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COUNT MIOT DE MELITO)
MINISTER, AMBASSADOR, COUNCILLOR OF STATE
1788 AND 1815
FROM THE FRENCH BY
MRS. CASHEL HOEY AND MR. JOHN LILLIE
WITH NOTES AND AN INDEX PREPARED ESPECIALLY FOR THE
743 AND 745 BROADWAY
PREFACE BY THE EDITOR.
My purpose in placing before the public the recollections of Count Miot, my father-in-law, as a contribution to the large number of works which treat of the Great French Revolution and the events of the early years of the nineteenth century, is to aid writers who desire to throw a new light upon the history of those times. I believe that no materials supplied by contemporaries can be superfluous for the accurate and sufficient representation of all that was memorable, great and terrible in that epoch, and for a true estimate of the influence which it has exercised and still exercises upon the destinies of mankind.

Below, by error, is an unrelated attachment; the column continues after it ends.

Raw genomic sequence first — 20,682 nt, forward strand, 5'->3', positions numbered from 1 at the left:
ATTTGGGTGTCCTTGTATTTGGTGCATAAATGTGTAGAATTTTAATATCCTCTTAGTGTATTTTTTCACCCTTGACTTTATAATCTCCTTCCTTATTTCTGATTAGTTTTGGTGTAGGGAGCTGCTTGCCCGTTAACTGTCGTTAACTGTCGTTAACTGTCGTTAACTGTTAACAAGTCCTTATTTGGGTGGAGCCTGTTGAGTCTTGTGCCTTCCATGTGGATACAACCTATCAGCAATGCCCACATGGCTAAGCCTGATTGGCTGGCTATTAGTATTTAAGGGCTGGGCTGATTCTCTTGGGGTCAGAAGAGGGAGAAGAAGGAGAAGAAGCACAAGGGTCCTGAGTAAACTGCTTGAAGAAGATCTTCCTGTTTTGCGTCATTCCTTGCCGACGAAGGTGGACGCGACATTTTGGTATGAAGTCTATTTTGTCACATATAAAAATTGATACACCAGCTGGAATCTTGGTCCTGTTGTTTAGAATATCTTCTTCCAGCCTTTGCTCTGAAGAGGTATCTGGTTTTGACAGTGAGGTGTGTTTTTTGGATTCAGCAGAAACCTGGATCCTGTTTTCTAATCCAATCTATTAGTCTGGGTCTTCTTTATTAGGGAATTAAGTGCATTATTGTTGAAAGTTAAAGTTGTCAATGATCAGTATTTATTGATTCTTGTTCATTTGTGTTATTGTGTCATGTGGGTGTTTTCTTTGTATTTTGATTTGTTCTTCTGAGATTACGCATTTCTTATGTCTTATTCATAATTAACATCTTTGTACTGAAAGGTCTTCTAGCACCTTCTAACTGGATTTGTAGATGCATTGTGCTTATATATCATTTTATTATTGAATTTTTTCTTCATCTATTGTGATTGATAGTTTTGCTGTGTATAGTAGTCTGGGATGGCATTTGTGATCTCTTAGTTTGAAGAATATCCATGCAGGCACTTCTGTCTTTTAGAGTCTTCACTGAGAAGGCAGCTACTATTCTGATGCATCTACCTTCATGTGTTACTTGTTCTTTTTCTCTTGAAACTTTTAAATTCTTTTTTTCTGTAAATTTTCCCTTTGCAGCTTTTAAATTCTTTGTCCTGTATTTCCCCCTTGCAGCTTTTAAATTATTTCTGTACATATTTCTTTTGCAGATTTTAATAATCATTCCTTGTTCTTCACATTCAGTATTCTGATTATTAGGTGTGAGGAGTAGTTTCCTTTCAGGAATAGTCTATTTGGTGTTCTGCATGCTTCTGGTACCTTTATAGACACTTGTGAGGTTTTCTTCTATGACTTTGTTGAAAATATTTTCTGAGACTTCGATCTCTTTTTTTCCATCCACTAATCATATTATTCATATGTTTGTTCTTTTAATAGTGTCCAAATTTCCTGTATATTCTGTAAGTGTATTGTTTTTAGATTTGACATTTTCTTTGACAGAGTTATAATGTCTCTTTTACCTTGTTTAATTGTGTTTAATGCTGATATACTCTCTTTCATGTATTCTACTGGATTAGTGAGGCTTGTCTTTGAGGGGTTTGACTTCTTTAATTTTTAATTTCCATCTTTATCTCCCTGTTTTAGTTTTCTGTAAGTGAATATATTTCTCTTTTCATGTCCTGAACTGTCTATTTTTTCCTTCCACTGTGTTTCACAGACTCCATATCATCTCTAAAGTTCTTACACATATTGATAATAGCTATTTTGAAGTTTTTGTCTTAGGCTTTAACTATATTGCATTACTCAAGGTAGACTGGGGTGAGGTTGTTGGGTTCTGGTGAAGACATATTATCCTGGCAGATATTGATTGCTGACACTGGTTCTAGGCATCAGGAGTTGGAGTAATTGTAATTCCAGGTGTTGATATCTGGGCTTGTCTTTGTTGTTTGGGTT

Count Miot passed through a great revolution, but his recollections of it were untinged by personal regret. He had nothing to disguise or to excuse. It was for many years his constant habit to write down every evening all that he had learned or observed during the day. These notes of the events in which he was nearly concerned contain important details, for the most part unknown, and place the origin of those events in a clear and accurate light. In arranging them to meet the eyes of the public, I have thought it advisable to suppress all that possesses interest for the family of Count Miot only, but I have scrupulously refrained from adding anything that might